During a hearing at Sheffield Crown Court on Tuesday, Justice Finola O’Farrell sentenced Ricky Mayfield to 15 years in prison and handed his cousin, Francis Mayfield, a sentence of 10 years.
Justice O’Farrell sentenced Ricky to an extended license period of five years, due to the danger she believes he poses to members of the public.
The pair went on trial for a charge of attempted murder, relating to a shooting that led to their victim losing three fingers.
But jurors found them guilty of the lesser charge of grievous bodily harm with intent on Monday.
They were also found guilty of possession of a firearm.
Sending the pair to prison on Tuesday, Justice O’Farrell told the Mayfields: “There can be no justification for such a callous act of violence.
"This was a cowardly attack. You ambushed your victim, and fired a sawn-off shot gun at him, knowing he was unarmed.”
The attack took place in woodland off Smithy Wood Road in Chapeltown, just before 2pm on April 23 last year.
Justice O’Farrell told the court that the Mayfields sought out their victim, and rode towards the area where the shooting took place on a quad bike.
Francis, of Toppham Road, Low Edges was driving the bike, with 30-year-old Ricky as a passenger. Their victim was also on a quad bike.
Opening the trial earlier this month, prosecutor, Paul Mitchell, told the court that as the two groups came towards each other Francis shouted ‘blast him’ to Ricky, who produced a double-barrel shotgun and unsuccessfully fired it twice at the victim, who cannot be named for legal reasons.
Mr Mitchell said Ricky, of the Norfolk Park bail hostel, was then seen reloading the shotgun at which point his victim, also on a quad bike, rode towards him in a bid to stop him.
But the man was shot in the hand at ‘close range’, which resulted in him losing his middle finger, his little finger and part of his ring finger on his left hand.
Mr Mitchell said the cousins had ‘bad blood’ with their victim, but said the exact reason for this had not been established.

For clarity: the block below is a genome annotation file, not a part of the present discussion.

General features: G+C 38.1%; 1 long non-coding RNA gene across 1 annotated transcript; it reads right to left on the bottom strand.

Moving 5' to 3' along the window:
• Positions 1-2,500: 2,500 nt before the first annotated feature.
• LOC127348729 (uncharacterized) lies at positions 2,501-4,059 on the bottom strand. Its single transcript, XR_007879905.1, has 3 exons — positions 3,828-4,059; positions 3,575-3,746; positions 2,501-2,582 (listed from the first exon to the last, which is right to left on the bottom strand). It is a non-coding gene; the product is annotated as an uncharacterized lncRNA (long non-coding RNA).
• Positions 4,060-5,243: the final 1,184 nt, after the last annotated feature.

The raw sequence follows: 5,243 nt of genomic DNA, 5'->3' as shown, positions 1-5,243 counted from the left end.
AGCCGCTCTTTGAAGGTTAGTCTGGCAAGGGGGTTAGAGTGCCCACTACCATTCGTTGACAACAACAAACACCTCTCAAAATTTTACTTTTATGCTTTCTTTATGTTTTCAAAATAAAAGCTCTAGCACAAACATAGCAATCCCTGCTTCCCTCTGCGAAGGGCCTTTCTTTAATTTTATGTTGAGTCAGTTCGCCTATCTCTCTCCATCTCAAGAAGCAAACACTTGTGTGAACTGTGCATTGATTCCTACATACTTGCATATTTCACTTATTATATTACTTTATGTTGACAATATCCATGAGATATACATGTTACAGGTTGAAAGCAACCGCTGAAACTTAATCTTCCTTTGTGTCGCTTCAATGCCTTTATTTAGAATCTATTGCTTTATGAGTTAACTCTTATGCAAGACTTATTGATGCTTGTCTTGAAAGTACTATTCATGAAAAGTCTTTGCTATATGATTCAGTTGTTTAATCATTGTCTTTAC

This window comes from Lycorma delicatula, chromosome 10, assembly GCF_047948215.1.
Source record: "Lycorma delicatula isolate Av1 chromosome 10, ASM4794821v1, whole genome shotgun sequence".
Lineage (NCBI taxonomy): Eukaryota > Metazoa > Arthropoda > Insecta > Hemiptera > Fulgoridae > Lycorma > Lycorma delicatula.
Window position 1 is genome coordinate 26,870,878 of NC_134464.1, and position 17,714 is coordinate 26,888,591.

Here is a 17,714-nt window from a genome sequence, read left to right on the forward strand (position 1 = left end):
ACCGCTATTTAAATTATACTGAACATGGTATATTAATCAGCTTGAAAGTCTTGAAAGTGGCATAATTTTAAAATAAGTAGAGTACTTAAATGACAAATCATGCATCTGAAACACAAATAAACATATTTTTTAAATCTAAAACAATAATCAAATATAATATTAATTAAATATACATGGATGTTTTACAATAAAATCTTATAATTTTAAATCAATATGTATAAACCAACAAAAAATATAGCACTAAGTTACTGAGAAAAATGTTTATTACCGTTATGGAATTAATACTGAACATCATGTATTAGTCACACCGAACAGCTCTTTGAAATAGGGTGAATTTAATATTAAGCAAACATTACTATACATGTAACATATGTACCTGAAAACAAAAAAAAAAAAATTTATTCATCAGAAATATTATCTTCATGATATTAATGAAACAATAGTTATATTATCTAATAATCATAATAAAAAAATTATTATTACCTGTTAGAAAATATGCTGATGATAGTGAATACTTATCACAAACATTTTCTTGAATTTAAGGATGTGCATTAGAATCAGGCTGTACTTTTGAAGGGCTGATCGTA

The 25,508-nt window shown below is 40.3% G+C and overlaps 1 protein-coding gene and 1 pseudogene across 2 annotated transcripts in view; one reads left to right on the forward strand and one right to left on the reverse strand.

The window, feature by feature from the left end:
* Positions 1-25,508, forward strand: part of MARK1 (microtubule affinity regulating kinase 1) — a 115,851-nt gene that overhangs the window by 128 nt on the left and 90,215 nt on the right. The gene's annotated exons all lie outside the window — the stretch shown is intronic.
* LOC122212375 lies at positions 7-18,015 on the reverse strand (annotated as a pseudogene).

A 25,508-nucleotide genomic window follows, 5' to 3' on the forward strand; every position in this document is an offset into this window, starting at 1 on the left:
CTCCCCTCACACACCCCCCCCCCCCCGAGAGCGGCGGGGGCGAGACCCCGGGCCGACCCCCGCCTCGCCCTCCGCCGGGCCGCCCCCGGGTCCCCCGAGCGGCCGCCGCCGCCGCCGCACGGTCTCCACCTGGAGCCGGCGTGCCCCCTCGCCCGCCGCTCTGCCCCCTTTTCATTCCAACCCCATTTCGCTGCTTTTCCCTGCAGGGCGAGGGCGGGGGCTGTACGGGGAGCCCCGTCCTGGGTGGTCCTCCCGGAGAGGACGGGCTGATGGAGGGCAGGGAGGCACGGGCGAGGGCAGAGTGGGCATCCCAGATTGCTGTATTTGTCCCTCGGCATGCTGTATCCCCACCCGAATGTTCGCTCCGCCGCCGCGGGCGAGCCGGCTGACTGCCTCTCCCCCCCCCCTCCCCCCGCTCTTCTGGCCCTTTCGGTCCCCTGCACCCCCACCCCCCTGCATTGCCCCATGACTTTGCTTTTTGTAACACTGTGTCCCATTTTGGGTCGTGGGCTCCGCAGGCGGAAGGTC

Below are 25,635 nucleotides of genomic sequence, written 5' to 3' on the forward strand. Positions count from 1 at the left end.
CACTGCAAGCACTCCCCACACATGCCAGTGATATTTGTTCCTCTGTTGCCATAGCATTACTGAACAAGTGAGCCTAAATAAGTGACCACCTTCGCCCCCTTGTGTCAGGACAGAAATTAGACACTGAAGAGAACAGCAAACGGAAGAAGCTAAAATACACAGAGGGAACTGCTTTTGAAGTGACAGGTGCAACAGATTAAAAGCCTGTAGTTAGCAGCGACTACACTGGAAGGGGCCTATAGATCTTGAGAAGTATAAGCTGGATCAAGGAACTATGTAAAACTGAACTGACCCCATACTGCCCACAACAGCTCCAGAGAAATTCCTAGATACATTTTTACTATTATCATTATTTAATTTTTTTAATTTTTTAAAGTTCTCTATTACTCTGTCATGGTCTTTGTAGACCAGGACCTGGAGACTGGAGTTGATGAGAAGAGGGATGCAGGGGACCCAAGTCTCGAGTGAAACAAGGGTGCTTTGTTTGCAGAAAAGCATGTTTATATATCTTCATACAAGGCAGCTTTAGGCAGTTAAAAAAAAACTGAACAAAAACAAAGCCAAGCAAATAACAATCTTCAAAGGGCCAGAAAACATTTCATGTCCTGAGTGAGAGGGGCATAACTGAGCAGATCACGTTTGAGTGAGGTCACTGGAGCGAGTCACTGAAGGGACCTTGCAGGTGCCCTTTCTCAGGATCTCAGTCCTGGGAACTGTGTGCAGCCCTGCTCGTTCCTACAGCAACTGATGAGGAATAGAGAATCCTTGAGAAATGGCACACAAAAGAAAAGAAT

Ricky had been out of prison for just 21 days when he committed the offences, the court was told.
The dad-of-three has previously been convicted of possession of an imitation firearm and conspiracy to commit grievous bodily harm after he and another cousin were recorded discussing buying a gun to shoot a group of people with during a telephone conversation.
Justice O'Farrell told Ricky his previous convictions demonstrated his 'propensity to use, and intention to use, firearms' - an aggravating factor she told the 30-year-old she had to take into consideration when passing sentence.
Defending Ricky, Edward Vickers, told the court that he has suffered from attention deficit hyperactivity disorder since being a child, as well as what Ricky described as 'ticks of bipolar' depression.
Mr Vickers said this meant he found it difficult to control his moods.
Chris Aspinall told the court that Francis' main mitigation was his age.
"He has managed to get to the age of 24 without any serious criminal activity," Mr Aspinall told the court.
After the pair were found guilty on both counts, a brawl broke out in the court room involving both of the defendants, as well as around 20-22 people from the public gallery.
Justice O'Farrell and the jury had left the courtroom by the time violence broke out. She did not mention the incident during her sentencing remarks, and it is not clear whether she took the incident into consideration when passing sentence.